The light collected by the fiber is filtered with a sharp-edge long-pass filter that blocks wavelengths below 540 nm and transmits the greater ones. The filter is placed at the collimator input of the optical fiber that brings the signal to the spectrometer. As already mentioned above, the purpose of the filter is to make sure that the Rayleigh radiation – much more intense than the Raman scattering – does not reach the spectrometer where it could cause problems in detecting the Raman bands with the lowest Raman shift, i.e. closer to the wavelength of excitation.

The dichroic mirror was obtained from a decommissioned equipment (fluorescence cube) and is an Omega Optical 540DRLP Dichroic Mirror. In practice, at the angle of 45° it reflects λ smaller than 540 nm (the laser emits at 532 nm), while it allows λ greater than 540 nm to pass. The dichroic mirror allows, in the backscattering configuration, to easily separate the excitation source from the backscattered light at greater λ.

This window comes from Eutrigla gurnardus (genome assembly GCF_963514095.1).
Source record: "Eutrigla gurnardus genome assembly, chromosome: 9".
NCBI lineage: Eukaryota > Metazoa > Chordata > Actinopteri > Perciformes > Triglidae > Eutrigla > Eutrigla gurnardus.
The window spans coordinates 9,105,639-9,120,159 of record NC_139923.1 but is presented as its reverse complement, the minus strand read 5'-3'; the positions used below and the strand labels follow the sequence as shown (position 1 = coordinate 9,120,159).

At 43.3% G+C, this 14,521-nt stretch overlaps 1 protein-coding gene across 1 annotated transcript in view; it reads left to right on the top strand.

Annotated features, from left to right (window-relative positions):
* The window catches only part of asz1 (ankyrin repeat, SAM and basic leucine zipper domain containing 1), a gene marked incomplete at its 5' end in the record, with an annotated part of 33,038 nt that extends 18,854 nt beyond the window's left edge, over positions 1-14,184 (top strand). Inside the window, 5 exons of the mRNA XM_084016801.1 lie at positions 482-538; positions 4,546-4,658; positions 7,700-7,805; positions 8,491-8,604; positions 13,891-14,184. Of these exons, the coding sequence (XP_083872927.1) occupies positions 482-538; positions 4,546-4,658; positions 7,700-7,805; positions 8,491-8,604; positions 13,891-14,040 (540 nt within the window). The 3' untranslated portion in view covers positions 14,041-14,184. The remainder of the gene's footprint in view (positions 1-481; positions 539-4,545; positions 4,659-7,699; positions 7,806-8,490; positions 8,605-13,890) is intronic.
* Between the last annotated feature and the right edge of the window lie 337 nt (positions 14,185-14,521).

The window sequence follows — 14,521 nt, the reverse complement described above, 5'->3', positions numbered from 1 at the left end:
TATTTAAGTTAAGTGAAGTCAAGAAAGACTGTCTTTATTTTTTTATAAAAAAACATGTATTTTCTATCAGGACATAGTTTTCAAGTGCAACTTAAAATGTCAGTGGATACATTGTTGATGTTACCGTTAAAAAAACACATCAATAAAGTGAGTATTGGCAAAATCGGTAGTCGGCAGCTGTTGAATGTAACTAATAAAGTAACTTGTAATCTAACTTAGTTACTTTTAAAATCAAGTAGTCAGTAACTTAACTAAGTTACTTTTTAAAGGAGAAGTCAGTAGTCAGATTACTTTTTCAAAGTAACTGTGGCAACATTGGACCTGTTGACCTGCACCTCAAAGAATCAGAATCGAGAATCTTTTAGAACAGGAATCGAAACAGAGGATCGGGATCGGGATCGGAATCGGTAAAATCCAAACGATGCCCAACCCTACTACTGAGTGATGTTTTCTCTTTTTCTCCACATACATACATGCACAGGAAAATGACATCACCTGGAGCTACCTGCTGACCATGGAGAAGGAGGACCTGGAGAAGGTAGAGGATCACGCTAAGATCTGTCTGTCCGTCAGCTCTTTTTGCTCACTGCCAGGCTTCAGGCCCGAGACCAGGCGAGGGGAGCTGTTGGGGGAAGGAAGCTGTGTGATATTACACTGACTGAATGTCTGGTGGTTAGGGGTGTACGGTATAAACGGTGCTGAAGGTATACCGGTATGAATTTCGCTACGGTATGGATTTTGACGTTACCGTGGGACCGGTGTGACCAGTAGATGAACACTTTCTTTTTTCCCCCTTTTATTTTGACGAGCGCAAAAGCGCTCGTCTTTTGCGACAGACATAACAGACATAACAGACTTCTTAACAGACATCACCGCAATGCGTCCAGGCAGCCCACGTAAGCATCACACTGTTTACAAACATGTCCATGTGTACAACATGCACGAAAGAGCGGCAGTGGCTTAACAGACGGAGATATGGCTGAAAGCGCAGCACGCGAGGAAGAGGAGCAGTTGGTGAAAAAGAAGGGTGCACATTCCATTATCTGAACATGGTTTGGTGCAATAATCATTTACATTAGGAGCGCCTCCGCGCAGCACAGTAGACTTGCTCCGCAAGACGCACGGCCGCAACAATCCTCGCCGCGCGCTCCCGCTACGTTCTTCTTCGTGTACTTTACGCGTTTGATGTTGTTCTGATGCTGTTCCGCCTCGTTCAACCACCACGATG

The microscope objective is a 20X with a numerical aperture of 0.4 and a working distance of 2.4 mm, it is an Infinity model easily available on eBay.

Fig 2 – Detail of the Raman probe made up of laser, beam splitter, lens and light collecting fiber

The Raman probe is placed on a wooden base, on which the various components are solidly fixed, in order to maintain optical alignment. The support base can be positioned vertically, as shown in figure 3, or horizontally, as shown in figure 4. To examine liquid samples contained in test tubes it is convenient to use the horizontal configuration, while to analyze solid samples, even in granular form or in dust, vertical position can be convenient.

Fig 3 – Raman probe in vertical position

Fig 4 – Raman probe in horizontal position

In figure 5 we show how the spectroscopic analysis of a solid sample such as a mineral is carried out. In this case it is a sulfur crystal. In the image it is not seen but during the analysis the objective and the sample must be covered by a screen which has the purpose of both limiting the background light captured by the instrument and avoiding dangerous laser reflections. It is important that the operator always wear protective goggles when the laser is on.

Fig 5 – Raman spectroscopy of a sulfur sample

Some Raman Spectra